Beheading of Canadian hostage draws outrage but no end in sight for Abu Sayyaf

Enraged by the beheading of a second Canadian hostage by ransom-seeking Abu Sayyaf extremists, Philippine troops pressed a major offensive in the south Tuesday but there was no sign of an end to the small but brutal insurgency that a new president will inherit in about two weeks.

MANILA, Philippines — Enraged by the beheading of a second Canadian hostage by ransom-seeking Abu Sayyaf extremists, Philippine troops pressed a major offensive in the south Tuesday but there was no sign of an end to the small but brutal insurgency that a new president will inherit in about two weeks.

With a black Islamic State group-style flag as a backdrop, Abu Sayyaf fighters beheaded Canadian hostage Robert Hall on southern Jolo island on Monday after a ransom deadline passed.

Prime Minister Justin Trudeau and his Philippine counterpart, Benigno Aquino III, expressed outrage and vowed to exact justice.

Another Canadian, former mining executive John Ridsdel, was beheaded by the militants in April. The fate of two other hostages from Norway and the Philippines who were abducted with Hall and Ridsdel from a small marina on southern Samal Island in September remains unknown, according to the military.

“This latest heinous crime serves to strengthen our government’s resolve to put an end to this reign of terror and banditry,” Aquino said through his spokesman.

In Ottawa, Trudeau said his government is “more committed than ever to working with the government of the Philippines and international partners to pursue those responsible for these heinous acts and bring them to justice, however long it takes.”

RCMP Commissioner Bob Paulson said the Mounties are helping local authorities give chase to the kidnappers, “but as you know, it’s a very difficult piece of geography and it’s a very complex and challenging environment.”

The RCMP is conducting an extraterritorial investigation into the murders, meaning the perpetrators could one day face justice in Canada, he added.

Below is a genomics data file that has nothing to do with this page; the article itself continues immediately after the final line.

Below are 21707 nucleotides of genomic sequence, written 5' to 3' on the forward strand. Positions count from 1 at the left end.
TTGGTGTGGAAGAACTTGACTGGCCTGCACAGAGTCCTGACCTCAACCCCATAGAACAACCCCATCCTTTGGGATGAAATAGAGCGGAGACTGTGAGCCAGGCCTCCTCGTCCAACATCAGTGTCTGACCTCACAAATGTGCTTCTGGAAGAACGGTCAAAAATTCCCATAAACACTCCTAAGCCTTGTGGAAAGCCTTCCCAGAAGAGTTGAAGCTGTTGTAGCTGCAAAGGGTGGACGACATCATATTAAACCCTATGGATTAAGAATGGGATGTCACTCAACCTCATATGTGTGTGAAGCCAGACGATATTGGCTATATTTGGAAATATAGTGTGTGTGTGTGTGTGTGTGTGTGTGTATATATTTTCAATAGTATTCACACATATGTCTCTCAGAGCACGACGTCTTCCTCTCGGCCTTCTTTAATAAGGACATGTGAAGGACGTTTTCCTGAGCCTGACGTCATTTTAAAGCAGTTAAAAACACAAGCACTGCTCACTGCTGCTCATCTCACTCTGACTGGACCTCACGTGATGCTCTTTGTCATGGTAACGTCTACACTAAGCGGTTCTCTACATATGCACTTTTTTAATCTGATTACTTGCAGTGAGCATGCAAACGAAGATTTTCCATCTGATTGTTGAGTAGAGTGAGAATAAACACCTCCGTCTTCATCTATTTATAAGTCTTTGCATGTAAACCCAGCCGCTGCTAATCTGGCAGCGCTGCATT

Hall was born in Calgary, but lived in various places in Western Canada, and his career path took him from insurance sales to welding to acting, the Globe and Mail reported after he was taken hostage last September.

Monday’s beheading is the latest tragedy in the volatile mix of poverty, firearms, neglect and lawlessness that has cursed the southern Philippines.

The resource-rich region, where foreign and domestic mining, pineapple and banana companies have made fortunes, has been engulfed by Muslim and Marxist insurgencies.

The Abu Sayyaf emerged in the early 1990s as an extremist offshoot of a decades-long Muslim separatist rebellion waged by a large group named the Moro National Liberation Front. But the nascent Abu Sayyaf lost its commanders early in combat, sending its mostly rural fighters on a violent path of criminality, banditry and terrorism.

The group currently has about 400 fighters split into at least four factions.

Aside from support from an informal network of armed groups, the Abu Sayyaf also finds a lifeline among relatives and friends in rural communities who shelter them and provide food, logistics and information when they are pressed by army offensives.

Some local officials have also been suspected of providing support, regional military spokesman Maj. Filemon Tan said, explaining why the militants have endured in the mountainous hinterlands despite on-and-off military offensives against them.

“There are an extraordinarily large number of troops now trying to find the Abu Sayyaf on Jolo island,” Tan said. “The problem really is how to locate them.”

Early last year, a U.S. military force ended more than a decade of non-combat counterterrorism support, including satellite and drone surveillance, for Filipino troops battling the Abu Sayyaf, as the militants’ zeal waned.

The underfunded military, one of Asia’s most ill-equipped, began focusing instead on external defence as territorial rifts with China in the South China Sea escalated.

Under the new circumstances, the Abu Sayyaf sprang back into action with ransom kidnappings of tourists from neighbouring Malaysia as well as the southern Philippines, including the Samal island marina where Hall, Ridsdel, Norwegian Kjartan Sekkingstad and Filipino woman Marites Flor were taken at gunpoint last Sept. 21.

Following Ridsdel’s beheading on April 25 and Canadian expressions of outrage, Aquino ordered an intensified offensive against the militants. He plans to fly to Jolo, about 960 kilometres south of Manila, this week to impart a sense of urgency in containing the Abu Sayyaf, according to two military officials who spoke on condition of anonymity because they were not authorized to talk about details of the trip with the media.